Porn and Relationships: A Personal Opinion

Porn and Relationships: A Personal Opinion

Ah, porn. The very first experience I had with porn was when I was 12 or 13. Remember Myspace? In it's early stages of development and popularity, my only friends on this social network were hardly social. It was my sister, and then 20 too many shirtless men who claimed they were 16 but were probably 50+ years old. Oh, how naïve I was. And so one of these 16-year-old babes messaged me and essentially taught me what masturbation was. WHAT A TRAUMATIC EXPERIENCE, RIGHT?

I wasn't entirely ignorant at the time, and did in fact block the dude. But, what he left me with was far more curiosity than my 12-year-old mind thought it was capable at the time. And so, I watched some porn on my laptop that I got at far too early of an age (thanks mom and dad) and learned very quickly how to erase the internet's search history. It was fascinating to me, it turned me on, and I still continue to watch it. Less frequently now that the sex I have with my boyfriend is far more fulfilling than the sex on a screen; but nonetheless, "porn-watching" has always been something acceptable and "normal" in my life.

That being said, OF COURSE there is a large chunk of the population (predominantly female, I presume) that may have a less than positive relationship with porn, or no relationship at all. And the distaste of porn is actually really clear to me. I get it. Porn itself has been shown to actually alter the human brain; there is an addictive component to it when our "feel good" hormones are activated (ahh, orgasms). And when find ourselves addicted to porn, we are also wiring our brains to assume that all the kinky shit that goes on in porn can also happen in our own bedrooms.

A lot of times (again, for females) this can look like objectification, and sometimes aggression or violence. And when females perceive that they cannot perform at the level of kinkiness that underlies most of the porn we see, some may feel less sexually attractive and less able to please their partners.

And so, per usual, I look at porn from a female perspective in a way that both supports porn-watching, and one that understands where porn can be a less than favorable third-party of a relationship.

The why

Porn is easy

Watching porn versus "pleasing your partner" are two very different things, and by that I mean they have very different expectations. Women are pretty consistently given the message that they are successful at getting men off; whereas men are taught more often that they are unable to do the same for their female partner. When I say porn is easy, I'm specifically referring to the ease of getting pleasure. For men who watch porn, they don't have the responsibility of anything but fulfilling their own sexual needs in the moment. Throw a "real-life" partner into the mix, and the pressure to please your partner builds. Porn can feel like an outlet to get personal sexual needs met without "performance anxiety."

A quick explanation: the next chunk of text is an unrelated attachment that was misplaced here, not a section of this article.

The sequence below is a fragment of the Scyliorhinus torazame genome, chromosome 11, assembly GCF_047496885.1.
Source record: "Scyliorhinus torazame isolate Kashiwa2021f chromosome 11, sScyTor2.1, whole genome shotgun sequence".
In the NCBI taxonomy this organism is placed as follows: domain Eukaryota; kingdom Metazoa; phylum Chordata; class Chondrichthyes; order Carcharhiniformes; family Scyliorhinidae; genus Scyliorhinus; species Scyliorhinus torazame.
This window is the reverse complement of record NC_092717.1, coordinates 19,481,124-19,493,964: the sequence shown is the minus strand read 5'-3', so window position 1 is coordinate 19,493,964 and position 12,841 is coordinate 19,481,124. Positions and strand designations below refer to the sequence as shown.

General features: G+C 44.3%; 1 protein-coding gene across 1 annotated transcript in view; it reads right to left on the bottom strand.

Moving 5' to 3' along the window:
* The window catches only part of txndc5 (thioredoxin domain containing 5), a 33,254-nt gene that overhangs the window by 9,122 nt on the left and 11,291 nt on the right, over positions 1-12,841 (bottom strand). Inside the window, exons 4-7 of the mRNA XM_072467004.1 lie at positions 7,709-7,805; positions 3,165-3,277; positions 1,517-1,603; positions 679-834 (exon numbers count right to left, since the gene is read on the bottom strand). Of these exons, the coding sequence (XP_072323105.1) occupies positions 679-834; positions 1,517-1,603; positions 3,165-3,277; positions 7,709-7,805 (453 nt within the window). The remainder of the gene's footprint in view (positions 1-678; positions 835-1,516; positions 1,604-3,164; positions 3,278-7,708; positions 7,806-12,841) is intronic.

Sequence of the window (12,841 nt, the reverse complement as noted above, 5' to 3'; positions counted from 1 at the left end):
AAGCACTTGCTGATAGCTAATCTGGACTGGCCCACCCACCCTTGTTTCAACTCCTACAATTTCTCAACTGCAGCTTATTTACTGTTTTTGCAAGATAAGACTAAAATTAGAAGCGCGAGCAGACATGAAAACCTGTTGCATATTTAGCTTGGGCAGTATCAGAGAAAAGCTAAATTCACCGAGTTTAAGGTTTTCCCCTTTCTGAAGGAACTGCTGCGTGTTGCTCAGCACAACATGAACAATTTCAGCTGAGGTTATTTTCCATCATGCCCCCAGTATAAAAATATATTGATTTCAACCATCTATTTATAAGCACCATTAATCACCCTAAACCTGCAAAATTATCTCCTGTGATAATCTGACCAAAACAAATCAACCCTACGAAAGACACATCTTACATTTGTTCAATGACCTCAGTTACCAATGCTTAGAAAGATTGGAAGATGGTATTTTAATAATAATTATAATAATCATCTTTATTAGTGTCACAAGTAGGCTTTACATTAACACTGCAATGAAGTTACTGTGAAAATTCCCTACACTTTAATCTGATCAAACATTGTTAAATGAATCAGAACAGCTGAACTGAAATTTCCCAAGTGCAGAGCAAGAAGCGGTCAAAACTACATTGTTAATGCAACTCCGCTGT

Curiosity is human nature

Often, the porn really isn't about the people we're watching, but the actions themselves. I have watched countless porn videos where I was so far from attracted to the male "actor." And yet, I found myself watching it because it was simply pleasurable to watch, and I was curious. This curiosity can also come up for us when the relationship we're currently in doesn't actually include the sort of sex we may see in porn. It's not to say that our relationship is always lacking sexually, but there's a natural curiosity to see "what other sex exists," whether or not we actually want it to exist in our own lives.

Is it becoming a problem?

And to begin answering this question, we must first begin by asking (and answering) another. How is the porn impacting the relationship - whether that be positively or negatively? I am not watching porn as a way to bring what I see into the bedroom with my own boyfriend. However, this isn't always the case: when we feel that certain "acts" are brought into the bedroom that we don't actually want or agree with, it can feel both objectifying, uncomfortable, and play on insecurities that may already exist.

Likewise, are your emotional and physical needs getting met?

"He watches porn more than he has sex with me. What's wrong with me?" This is a phrase I've heard a few times before, and maybe some of us have even felt this way ourselves. And when our foundational needs of emotional and physical connection are not met, then perhaps your partner's relationship to porn needs to be re-evaluated and reconsidered.

This may also be providing more insight about your own needs or the language you use to communicate affection in a relationship. With the above statement as an example, it's clear that the individual places more of an emphasis on physical touch as a way to express (and receive) love and affection. Her partner? He might not speak that same love language. His might not rely so heavily on physical touch, but instead on emotional connection, for example. This doesn't mean the relationship is headed for doom, but that the conversation of physical/sexual needs may need to be brought on the table.

That being said, your partner's porn watching doesn't always even have any relation to YOU. The men or women in porn do not minimize your own attractiveness. The men or women in porn do not mean that you are lacking. The women and men in porn are individuals that your partner cannot touch, and will most likely never touch. So you automatically already provide something that porn actors cannot.

And if you're not okay with porn, it's even more okay to establish boundaries.

Just because porn is "normal" does not mean you have to accept it. If watching porn hurts your partner, you have two choices. 1) stop watching altogether, or 2) get to the root of WHY the porn hurts.

 

 

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